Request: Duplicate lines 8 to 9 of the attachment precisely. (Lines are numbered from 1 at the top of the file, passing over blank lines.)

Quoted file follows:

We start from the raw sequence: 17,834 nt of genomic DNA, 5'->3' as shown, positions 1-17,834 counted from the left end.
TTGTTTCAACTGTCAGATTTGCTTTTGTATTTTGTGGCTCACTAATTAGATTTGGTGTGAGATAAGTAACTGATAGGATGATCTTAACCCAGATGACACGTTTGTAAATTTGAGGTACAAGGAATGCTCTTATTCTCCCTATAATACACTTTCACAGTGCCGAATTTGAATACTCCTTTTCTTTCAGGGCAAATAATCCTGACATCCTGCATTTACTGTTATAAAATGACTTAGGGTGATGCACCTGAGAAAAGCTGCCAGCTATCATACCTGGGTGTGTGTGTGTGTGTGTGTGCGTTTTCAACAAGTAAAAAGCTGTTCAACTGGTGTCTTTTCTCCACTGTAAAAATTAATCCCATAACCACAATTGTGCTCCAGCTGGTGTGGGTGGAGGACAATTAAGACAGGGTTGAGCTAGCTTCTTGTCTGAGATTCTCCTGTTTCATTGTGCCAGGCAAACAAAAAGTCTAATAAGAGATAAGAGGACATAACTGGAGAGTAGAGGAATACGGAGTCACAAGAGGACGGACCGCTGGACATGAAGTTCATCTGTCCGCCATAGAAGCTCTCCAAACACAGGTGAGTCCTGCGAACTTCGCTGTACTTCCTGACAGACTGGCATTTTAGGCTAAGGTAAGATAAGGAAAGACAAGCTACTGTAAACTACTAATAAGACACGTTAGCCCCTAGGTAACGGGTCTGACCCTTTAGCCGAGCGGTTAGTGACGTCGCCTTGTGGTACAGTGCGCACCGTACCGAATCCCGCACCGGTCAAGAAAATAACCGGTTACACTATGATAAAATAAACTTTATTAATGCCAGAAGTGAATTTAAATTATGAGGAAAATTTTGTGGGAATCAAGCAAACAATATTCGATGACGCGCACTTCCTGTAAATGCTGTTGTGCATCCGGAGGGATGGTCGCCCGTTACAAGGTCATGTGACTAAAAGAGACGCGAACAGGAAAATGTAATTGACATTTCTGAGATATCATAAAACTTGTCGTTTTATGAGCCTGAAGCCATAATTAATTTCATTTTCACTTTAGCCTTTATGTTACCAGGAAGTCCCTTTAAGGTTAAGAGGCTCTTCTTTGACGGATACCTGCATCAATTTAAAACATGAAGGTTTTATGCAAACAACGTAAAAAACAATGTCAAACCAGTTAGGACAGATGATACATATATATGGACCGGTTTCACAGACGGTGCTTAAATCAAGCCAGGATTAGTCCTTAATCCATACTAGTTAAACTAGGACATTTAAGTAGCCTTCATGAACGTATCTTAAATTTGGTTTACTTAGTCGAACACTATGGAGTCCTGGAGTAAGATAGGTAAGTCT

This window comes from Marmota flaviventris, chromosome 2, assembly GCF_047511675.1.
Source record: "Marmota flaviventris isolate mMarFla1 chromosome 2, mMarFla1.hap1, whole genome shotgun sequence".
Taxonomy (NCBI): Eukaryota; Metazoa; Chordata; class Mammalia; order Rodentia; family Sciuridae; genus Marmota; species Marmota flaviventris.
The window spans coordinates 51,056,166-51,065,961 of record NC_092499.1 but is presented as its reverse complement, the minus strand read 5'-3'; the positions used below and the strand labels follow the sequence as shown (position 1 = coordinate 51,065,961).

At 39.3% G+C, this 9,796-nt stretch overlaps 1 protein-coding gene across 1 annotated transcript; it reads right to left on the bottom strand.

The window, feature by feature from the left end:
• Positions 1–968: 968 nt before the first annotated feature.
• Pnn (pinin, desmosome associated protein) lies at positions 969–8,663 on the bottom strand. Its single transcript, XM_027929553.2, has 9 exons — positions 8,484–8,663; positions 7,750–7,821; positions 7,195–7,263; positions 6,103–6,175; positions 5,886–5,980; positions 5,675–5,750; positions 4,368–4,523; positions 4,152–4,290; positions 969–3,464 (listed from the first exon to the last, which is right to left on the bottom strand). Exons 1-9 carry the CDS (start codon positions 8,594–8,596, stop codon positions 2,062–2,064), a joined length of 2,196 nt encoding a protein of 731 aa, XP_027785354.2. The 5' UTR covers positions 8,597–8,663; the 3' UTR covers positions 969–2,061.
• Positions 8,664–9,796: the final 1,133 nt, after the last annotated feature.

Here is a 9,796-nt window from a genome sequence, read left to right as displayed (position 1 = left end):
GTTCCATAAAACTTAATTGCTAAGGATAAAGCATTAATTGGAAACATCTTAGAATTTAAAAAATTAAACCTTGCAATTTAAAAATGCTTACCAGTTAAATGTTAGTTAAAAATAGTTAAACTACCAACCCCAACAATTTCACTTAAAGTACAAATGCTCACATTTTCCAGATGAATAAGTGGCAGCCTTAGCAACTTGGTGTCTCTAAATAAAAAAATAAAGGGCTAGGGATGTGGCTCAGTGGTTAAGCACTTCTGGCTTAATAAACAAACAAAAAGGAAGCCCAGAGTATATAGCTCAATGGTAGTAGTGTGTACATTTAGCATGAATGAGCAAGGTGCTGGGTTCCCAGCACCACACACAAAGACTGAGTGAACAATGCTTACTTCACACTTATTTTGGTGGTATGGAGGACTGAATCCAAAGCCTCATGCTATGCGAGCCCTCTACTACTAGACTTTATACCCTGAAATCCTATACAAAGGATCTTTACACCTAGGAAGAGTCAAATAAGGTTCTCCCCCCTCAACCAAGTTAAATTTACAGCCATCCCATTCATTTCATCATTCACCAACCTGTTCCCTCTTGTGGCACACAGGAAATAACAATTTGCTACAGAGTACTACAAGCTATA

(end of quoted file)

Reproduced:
The window, feature by feature from the left end:
• Positions 1–968: 968 nt before the first annotated feature.